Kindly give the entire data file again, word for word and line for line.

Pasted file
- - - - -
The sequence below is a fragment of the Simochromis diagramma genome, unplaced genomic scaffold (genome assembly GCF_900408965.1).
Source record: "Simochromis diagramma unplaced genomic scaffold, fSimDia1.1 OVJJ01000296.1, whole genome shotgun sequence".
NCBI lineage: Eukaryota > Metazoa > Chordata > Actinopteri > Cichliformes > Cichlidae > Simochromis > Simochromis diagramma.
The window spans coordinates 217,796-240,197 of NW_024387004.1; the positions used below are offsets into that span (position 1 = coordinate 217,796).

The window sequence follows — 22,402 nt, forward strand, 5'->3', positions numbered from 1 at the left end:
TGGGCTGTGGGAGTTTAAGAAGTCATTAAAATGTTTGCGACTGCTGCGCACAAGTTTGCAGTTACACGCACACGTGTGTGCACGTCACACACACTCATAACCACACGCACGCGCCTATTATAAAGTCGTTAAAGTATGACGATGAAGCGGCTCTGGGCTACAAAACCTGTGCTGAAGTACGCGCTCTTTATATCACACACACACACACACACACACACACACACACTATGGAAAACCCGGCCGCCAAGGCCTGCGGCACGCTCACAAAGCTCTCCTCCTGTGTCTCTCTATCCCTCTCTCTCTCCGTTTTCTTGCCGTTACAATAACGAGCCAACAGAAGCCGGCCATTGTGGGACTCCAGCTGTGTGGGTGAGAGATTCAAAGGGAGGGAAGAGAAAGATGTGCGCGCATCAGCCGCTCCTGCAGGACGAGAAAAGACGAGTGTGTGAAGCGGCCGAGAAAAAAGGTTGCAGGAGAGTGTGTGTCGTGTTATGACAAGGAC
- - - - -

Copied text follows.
The sequence below is a fragment of the Simochromis diagramma genome, unplaced genomic scaffold (genome assembly GCF_900408965.1).
Source record: "Simochromis diagramma unplaced genomic scaffold, fSimDia1.1 OVJJ01000296.1, whole genome shotgun sequence".
NCBI lineage: Eukaryota > Metazoa > Chordata > Actinopteri > Cichliformes > Cichlidae > Simochromis > Simochromis diagramma.
The window spans coordinates 217,796-240,197 of NW_024387004.1; the positions used below are offsets into that span (position 1 = coordinate 217,796).

The window sequence follows — 22,402 nt, forward strand, 5'->3', positions numbered from 1 at the left end:
TGGGCTGTGGGAGTTTAAGAAGTCATTAAAATGTTTGCGACTGCTGCGCACAAGTTTGCAGTTACACGCACACGTGTGTGCACGTCACACACACTCATAACCACACGCACGCGCCTATTATAAAGTCGTTAAAGTATGACGATGAAGCGGCTCTGGGCTACAAAACCTGTGCTGAAGTACGCGCTCTTTATATCACACACACACACACACACACACACACACACACTATGGAAAACCCGGCCGCCAAGGCCTGCGGCACGCTCACAAAGCTCTCCTCCTGTGTCTCTCTATCCCTCTCTCTCTCCGTTTTCTTGCCGTTACAATAACGAGCCAACAGAAGCCGGCCATTGTGGGACTCCAGCTGTGTGGGTGAGAGATTCAAAGGGAGGGAAGAGAAAGATGTGCGCGCATCAGCCGCTCCTGCAGGACGAGAAAAGACGAGTGTGTGAAGCGGCCGAGAAAAAAGGTTGCAGGAGAGTGTGTGTCGTGTTATGACAAGGAC